Now, onto the game. As Tracy Pierson has written in several game reviews this season, it's almost a waste of time to get into the nuances of yesterday's game. The reasons the Bruins lost as badly as they did (the final was 64-46 for those that didn't yet know), were pretty simple and typical of this UCLA squad. They turned the ball over on four of their first six offensive possessions, got outrebounded by 16 for the game, allowed USC to shoot 52% from the floor, and allowed Dwight Lewis, who came into the game averaging just over 13 PPG, to score 17 by the half. Finally, as the Bruins fell behind early, it was clear that they lacked anything approaching the fortitude necessary to keep themselves in the game. The Bruins didn't get back on defense, had terrible shot selection and generally looked like they just didn't care.
There wasn't any one play that stood out as a microcosm of the game or how the two teams got to that point. There wasn't a "signature" moment, unless you count the playing of the national anthem. However, it was very apparent from the tip (which UCLA surprisingly won) that USC had better athletes at virtually every position on the floor. Case in point: how many three-point shots were blocked by a Trojan fighting through a screen? The Trojans wanted this game, and couple that with their athletic advantage and UCLA's lack of effort and you have a blowout.
USC's game plan was actually pretty simple -- take away Nikola Dragovic and Mike Roll and their outside shots and see if the other Bruins could score. It worked like a charm as the two Bruin seniors were held to a combined zero first-half points and the other Bruins couldn't pick up the slack. Reeves Nelson did show that he could at least get to the foul line against USC's Alex Stepheson, in fact getting the Trojan post in relatively early foul trouble. The problem was that the Bruins weren't patient enough to work the ball on offense so that they could get the ball inside to Nelson. They took shots from the outside that were invariably contested and early in the shot clock. When the Bruins missed the vast majority of those outside shots it allowed the Trojans to get the rebound and get out into the open floor. It essentially allowed the Trojans to build more and more momentum. The Bruins were clearly having issues on defense and getting up the floor quickly kept an already out-of-sorts Bruin squad from setting any sort of balanced man defense. This led to easy shots for the Trojans. Even when the Bruins were able to force the Trojans into bad shots late in the shot clock, the Trojans beat the Bruins to the loose ball rebounds and scored in the next few seconds. This happened at least three times in the first half and squashed any flicker of hope the Bruins were trying to build.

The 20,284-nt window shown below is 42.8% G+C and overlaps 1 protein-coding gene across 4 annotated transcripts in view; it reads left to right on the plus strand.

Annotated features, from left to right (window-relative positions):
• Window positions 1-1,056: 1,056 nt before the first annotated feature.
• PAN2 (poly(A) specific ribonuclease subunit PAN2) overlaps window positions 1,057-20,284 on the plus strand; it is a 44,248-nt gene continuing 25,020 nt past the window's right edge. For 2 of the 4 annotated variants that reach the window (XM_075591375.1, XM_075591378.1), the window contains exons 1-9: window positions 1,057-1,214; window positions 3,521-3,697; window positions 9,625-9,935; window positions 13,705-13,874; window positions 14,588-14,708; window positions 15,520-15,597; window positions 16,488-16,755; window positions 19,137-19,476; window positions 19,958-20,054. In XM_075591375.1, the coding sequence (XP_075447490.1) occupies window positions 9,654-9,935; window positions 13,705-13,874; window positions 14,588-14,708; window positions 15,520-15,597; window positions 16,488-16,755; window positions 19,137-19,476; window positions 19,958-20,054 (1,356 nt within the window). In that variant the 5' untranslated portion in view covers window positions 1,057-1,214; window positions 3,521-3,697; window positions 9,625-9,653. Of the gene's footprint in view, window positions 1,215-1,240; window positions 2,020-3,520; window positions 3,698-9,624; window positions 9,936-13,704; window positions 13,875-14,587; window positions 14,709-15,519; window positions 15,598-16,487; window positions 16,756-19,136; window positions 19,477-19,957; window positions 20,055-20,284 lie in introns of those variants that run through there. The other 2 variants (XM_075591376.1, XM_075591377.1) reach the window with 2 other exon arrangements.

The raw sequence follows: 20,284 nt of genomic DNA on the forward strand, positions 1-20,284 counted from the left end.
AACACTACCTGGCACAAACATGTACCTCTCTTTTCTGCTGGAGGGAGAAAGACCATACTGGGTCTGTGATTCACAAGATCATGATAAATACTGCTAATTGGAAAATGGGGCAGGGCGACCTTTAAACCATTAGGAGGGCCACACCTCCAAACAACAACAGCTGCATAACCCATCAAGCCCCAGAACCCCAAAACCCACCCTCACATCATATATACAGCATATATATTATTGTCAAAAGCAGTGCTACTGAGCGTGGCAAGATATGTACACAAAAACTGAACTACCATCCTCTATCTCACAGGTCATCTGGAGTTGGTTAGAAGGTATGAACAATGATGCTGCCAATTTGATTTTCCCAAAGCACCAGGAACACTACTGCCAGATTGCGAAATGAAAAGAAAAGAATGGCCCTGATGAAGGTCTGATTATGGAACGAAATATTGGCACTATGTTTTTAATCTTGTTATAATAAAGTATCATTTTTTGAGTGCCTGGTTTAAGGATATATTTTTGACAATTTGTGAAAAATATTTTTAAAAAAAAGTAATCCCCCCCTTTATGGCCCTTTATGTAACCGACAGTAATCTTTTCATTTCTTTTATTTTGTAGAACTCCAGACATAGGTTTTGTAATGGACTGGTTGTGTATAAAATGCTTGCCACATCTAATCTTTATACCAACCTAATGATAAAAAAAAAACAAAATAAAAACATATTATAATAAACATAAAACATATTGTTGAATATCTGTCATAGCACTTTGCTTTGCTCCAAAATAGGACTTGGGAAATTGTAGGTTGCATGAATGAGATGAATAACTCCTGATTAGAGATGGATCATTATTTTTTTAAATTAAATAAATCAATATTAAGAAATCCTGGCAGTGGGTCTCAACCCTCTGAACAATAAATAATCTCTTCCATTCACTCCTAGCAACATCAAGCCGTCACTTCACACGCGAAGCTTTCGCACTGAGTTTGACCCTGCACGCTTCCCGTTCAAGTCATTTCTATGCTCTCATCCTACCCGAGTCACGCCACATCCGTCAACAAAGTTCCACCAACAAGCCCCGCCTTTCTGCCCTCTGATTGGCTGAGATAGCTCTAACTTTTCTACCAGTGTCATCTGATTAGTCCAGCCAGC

The most significant example of the Bruins simply not giving the effort came off two plays in the first half that seemed pretty simple at the time. Twice the Bruins were in their halfcourt offense and attempted a wing-to-post entry pass only to have the respective Trojan defender work their way around the Bruin they were defending and intercept the pass. They weren't bad passes or done from poor angles. Those turnovers were the result of the post player simply not sealing their defender on their back or hip and not letting them get around them. That is all about effort, or lack thereof.